Egypt's benchmark stock exchange surged on Thursday and oil prices eased on relief after the ouster of Mohammed Morsi as Egypt's president didn't result in large-scale violence as some had feared.
Despite the relief there was plenty of political uncertainty, especially over how Morsi's Muslim Brotherhood would respond and whether they would turn to the type of militancy Egypt experienced in the 1990s. Several senior leaders of the Muslim Brotherhood were held by the military on Wednesday.
"I think this was a coup d'etat by the military even if it has a lot of support from the public right now and whether it's called that or not," Steven Fish, professor of political science at the University of California, told CNBC Asia's "The Call."
"Everyone is relieved by the coup but the military doesn't do a good job of ruling. Morsi's government was the first democratically elected government Egypt had for a while and that makes it hard for a new government to declare legitimacy. So the situation is very complicated," he added.
Morsi was elected a year ago but Egyptians have been frustrated by a weak economy and angered by Morsi's decision to force through a constitution that favored Islamists and ignored minorities. That frustration spilled over into protests that have grabbed attention globally in recent weeks.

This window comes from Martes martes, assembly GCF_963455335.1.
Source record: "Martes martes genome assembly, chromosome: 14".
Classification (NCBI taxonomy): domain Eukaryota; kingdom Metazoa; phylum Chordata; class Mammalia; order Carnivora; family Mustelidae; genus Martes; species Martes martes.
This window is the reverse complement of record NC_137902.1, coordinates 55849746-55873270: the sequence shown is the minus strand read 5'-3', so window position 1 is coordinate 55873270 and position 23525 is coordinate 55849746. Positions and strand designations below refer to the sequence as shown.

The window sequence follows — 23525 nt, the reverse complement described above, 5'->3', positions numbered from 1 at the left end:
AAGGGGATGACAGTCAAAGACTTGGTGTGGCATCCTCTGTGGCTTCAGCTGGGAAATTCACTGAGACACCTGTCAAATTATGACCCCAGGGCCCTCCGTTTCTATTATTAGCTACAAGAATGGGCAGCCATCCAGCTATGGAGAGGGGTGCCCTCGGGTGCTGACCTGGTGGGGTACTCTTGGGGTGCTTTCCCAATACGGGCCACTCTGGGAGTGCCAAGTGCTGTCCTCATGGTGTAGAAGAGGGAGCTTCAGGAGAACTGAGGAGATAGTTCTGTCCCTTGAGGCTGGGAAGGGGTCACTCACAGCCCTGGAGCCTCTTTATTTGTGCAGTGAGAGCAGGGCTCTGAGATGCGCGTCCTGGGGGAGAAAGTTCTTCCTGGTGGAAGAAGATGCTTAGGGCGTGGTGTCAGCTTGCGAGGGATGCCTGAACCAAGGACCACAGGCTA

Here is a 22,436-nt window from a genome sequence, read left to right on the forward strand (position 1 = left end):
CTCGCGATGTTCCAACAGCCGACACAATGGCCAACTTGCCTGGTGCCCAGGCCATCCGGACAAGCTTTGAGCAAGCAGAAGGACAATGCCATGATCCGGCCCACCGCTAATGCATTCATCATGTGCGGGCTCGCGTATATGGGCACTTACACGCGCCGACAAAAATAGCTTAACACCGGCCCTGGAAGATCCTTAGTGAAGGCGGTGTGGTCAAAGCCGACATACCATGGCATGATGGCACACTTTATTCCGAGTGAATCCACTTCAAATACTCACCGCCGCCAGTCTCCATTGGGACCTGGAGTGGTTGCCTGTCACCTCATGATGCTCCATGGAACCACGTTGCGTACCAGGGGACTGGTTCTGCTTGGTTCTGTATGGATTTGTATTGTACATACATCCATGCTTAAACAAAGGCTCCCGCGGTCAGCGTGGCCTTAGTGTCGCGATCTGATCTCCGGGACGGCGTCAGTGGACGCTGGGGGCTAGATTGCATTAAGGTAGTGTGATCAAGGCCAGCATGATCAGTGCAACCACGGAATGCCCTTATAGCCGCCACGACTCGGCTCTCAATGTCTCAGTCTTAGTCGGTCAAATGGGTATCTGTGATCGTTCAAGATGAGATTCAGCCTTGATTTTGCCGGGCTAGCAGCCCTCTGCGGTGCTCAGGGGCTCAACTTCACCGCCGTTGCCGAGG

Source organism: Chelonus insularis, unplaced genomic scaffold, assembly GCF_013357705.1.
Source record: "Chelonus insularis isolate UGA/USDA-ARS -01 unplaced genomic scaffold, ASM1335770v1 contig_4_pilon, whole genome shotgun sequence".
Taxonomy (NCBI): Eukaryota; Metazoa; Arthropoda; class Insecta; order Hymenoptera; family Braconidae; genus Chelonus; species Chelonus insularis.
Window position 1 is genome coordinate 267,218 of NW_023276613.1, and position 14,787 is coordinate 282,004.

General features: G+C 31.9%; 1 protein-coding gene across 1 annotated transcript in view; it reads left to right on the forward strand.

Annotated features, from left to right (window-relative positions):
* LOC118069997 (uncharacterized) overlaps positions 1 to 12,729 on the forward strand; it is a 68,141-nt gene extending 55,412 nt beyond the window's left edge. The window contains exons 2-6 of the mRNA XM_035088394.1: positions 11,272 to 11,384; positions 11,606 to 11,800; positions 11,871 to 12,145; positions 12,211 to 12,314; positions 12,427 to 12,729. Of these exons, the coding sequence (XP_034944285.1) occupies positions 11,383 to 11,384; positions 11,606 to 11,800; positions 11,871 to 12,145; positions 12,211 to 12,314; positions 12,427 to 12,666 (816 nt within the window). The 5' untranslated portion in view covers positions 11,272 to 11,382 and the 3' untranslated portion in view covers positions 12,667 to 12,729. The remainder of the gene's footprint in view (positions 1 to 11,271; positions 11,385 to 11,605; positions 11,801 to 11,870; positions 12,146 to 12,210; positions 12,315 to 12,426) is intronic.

For the world's financial markets, developments in Egypt are key because the country controls the Suez Canal, one of world's busiest shipping lanes. Those lanes remained open on Thursday, helping ease fears and sending oil prices lower.
Some analysts were not too concerned about the political strife in Egypt.
"The Suez Canal will remain functional regardless of who is in power and that's the important thing for oil markets," said Mark Matthews, head of research for Asia at Bank Julius Baer. "It's sad for the country's politics as he [Morsi] was democratically elected, but there's unlikely to be a long-term impact."
For others, uncertainty about Egypt, where the military has said fresh elections would be held, was another reason to be cautious towards risky assets such as stocks.
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Indeed, Egypt's woes are just one source of concern for investors. In Europe, a political crisis in Portugal has triggered a sharp spike in government bond yields while Friday's key U.S. jobs report is another risk event that could shape expectations on the timing for an unwinding of U.S. monetary stimulus.
"We have political events, we have monetary easing in Europe under question, we have Egypt, so the market is playing very cautious right now," said Dodge Dorland, chairman and chief investment officer at Landor & Fuest Capital Managers in New York, talking about U.S. stock markets on "The Call."
- By CNBC's Dhara Ranasinghe; Follow her on Twitter: @DharaCNBC